During the regeneration cycle, it is proposed that dilute regeneration streams are not required to be directed to a neutralization setup and can be sent to a common outfall which is monitored closely before sending to a ditch. The ditch is directed to the original water source. Based on analysis of the effluent streams, it was decided to send the concentrated streams for waste treatment in the proposed neutralization setup.
Based on this evaluation the volume of waste stream that required neutralization was reduced from 193 m3/h to 71.92 m3/h by removing the processing requirement of the dilute streams. This is a 62% reduction in waste stream that required treatment.

2.3. Chemicals Used in the Regeneration Process

Existing cation and anion bed exchangers run in series to remove cations and anions from a water stream to produce deionized water. When the resins within the exchangers are saturated with ions, the system needs to be regenerated. To regenerate the system, a flow of 2% H2SO4 and 5% H2SO4 by weight solution is run through the cation bed and a 5% by weight NaOH solution is run through anion bed. The effluent from the regeneration is sent to neutralization process.

2.4. Cost Estimation Basis

AspenTech Capital Cost Estimating (ACCE) version 11 software has been used to estimate cost of equipment such as pumps, tanks, and eductors.

2.5. Equipment Power Calculations

The power consumption of equipment such as pumps and agitators is estimated in the ASPEN Hysys version 10 software. All the equipment is assumed to be 70% efficient for the cost comparison purpose.

2.6. Estimation of Cost of Power Required

The cost of horsepower is estimated based on the cost of industrial electricity in gulf coast location, and with the assumption of 8500 h of operation. The estimated costs are compared for the setups provided.
Industrial energy rate = 10.86 cents /kwh
C o s t = 10.86 × p o w e r   i n   k w × 8500 × 0.01 = U S D

2.7. Chemical Usage

The chemical usage for different setups is estimated to get a pH of 7 and based on a simple material balance calculation.

2.8. Description of Various Neutralization Setups

To come up with the optimum design of the neutralization process, we analyzed many alternatives. These are discussed below.

2.8.1. First Neutralization Setup

One of the neutralization setups studied has three 94.64 m3 rubber lined carbon steel neutralization tanks with agitators. Each tank has a pair of pumps to achieve the desired forward flow. Neutralization is performed in each tank in batch mode. To handle 71.92 m3 of neutralized waste from one regeneration, a total volume of 94.64 m3 was chosen to have three regenerations simultaneously plus some overfill margin added. The pump on each tank can pump out either straight to disposal once the neutralization is complete or to the next tank for further tuning of the pH.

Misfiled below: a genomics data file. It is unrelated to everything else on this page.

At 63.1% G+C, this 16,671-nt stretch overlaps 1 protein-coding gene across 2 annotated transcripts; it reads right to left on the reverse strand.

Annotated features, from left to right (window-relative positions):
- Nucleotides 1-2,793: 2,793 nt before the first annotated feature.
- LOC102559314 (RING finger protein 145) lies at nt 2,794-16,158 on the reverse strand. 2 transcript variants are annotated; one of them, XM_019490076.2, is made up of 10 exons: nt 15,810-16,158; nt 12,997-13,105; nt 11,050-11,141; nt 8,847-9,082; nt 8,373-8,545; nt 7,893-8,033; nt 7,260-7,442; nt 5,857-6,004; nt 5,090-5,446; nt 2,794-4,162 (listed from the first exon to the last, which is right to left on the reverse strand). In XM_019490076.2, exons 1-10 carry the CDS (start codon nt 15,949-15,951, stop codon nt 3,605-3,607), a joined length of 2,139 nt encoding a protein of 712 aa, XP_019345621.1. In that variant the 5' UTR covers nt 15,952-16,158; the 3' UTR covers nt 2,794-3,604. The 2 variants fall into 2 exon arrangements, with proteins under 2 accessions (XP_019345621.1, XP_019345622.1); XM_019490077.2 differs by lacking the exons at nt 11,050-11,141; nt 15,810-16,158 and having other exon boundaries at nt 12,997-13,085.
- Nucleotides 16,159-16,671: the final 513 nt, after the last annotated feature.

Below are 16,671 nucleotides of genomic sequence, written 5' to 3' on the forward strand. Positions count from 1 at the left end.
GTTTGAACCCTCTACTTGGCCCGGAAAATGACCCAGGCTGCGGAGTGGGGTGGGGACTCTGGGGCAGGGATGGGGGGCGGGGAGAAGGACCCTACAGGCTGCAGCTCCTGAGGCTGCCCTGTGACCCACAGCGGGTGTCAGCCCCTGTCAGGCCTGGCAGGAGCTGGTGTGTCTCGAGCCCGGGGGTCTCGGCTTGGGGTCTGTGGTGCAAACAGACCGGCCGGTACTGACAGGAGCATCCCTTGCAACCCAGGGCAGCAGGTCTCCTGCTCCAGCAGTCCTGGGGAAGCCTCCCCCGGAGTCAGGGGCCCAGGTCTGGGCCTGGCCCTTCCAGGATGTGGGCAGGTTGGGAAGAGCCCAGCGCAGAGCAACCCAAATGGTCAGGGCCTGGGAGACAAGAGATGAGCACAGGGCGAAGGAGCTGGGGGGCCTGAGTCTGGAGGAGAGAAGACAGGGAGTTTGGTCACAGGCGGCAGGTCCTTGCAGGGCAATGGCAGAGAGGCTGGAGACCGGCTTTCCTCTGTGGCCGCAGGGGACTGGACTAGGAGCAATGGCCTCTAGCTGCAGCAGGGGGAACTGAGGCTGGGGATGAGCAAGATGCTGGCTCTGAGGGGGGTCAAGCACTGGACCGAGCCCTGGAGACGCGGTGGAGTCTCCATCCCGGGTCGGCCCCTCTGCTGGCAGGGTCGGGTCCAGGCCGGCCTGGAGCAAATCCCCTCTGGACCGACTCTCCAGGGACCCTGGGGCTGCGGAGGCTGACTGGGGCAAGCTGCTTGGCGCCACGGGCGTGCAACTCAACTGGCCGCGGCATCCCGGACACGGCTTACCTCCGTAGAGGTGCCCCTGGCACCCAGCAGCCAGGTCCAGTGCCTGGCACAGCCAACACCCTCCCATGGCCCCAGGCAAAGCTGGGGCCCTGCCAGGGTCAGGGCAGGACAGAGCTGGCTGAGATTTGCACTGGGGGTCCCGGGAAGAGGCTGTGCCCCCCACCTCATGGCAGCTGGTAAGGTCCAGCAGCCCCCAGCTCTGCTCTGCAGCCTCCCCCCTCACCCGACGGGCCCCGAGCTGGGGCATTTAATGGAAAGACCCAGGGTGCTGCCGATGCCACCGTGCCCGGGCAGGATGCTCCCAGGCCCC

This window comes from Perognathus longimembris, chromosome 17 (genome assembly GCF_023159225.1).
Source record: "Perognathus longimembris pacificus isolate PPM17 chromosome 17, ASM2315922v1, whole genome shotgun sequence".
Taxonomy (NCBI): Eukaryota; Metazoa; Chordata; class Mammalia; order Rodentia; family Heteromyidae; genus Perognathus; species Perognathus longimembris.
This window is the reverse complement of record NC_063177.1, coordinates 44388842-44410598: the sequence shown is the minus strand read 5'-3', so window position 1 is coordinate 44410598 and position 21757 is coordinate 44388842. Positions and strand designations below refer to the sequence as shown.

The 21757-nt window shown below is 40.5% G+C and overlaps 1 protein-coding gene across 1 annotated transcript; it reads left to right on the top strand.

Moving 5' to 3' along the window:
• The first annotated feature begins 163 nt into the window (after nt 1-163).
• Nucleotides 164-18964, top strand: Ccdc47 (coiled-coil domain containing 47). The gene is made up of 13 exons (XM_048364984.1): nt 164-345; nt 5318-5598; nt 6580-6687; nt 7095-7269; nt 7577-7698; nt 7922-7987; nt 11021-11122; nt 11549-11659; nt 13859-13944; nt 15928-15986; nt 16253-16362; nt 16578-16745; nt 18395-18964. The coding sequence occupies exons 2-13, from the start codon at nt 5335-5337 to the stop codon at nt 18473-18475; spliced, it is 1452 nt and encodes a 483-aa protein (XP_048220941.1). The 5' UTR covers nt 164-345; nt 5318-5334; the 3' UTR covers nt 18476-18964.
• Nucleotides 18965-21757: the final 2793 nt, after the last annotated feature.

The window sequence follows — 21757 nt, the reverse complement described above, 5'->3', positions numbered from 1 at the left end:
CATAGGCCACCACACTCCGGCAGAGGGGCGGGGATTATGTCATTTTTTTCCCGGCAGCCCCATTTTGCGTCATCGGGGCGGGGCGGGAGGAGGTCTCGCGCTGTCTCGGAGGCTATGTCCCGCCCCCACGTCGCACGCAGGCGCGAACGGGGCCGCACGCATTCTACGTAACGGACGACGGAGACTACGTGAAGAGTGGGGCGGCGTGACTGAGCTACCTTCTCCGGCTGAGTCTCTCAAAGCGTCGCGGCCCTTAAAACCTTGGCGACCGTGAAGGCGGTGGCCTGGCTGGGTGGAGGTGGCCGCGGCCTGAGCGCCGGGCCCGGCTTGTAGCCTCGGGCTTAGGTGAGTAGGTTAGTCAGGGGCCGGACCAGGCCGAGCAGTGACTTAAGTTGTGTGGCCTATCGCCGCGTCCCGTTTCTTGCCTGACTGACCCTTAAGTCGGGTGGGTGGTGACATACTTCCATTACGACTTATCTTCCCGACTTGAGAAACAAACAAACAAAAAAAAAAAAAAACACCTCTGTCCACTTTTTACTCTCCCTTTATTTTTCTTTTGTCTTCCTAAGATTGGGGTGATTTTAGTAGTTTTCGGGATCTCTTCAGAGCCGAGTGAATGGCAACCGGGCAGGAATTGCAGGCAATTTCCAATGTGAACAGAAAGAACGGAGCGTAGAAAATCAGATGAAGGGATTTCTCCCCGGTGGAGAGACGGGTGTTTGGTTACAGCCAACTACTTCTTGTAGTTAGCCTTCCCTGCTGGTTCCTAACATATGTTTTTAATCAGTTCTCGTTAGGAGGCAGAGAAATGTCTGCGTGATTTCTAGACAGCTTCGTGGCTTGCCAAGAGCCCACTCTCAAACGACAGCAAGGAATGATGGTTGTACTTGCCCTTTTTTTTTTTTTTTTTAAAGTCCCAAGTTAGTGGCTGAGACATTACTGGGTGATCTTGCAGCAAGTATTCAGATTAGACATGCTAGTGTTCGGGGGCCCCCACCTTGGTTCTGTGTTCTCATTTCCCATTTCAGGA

2.8.2. Second Neutralization Setup

Considering the high capital and operating cost of the first neutralization setup shown in Figure 1, to replace the existing below ground neutralization pit entirely, a new improved neutralization setup was conceptualized.
A three-tank system was proposed as shown in Figure 2 with the idea that neutralization can be done in different stages in a continuous fashion. The first stage neutralization tank (new) would have a working volume of 75.71 m3. This would allow for one regeneration cycle to be run and store the entire volume of effluent produced from the concentrated regeneration streams. This first stage neutralization tank would allow for mixing of the strong acid and base effluent streams thereby self-neutralizing the regeneration streams before any further pH adjustment. The tank would be mixed using mixing eductors which saves energy as compared to the agitator assembly described in the first neutralization setup. The pH would be constantly monitored and once an initial pH range of 3–11 is achieved, the waste stream would be sent to the second stage neutralization tank. The first stage neutralization tank would allow for any crude adjustment of the pH with metering pumps. Once the desired pH is achieved in the first stage neutralization tank, the contents from the first stage storage will be sent to the second stage. Proper monitoring of the pH of the first stage is necessary to ensure that effluent flow from first stage does not overwhelm the second and third stage tanks as their volumes are much smaller.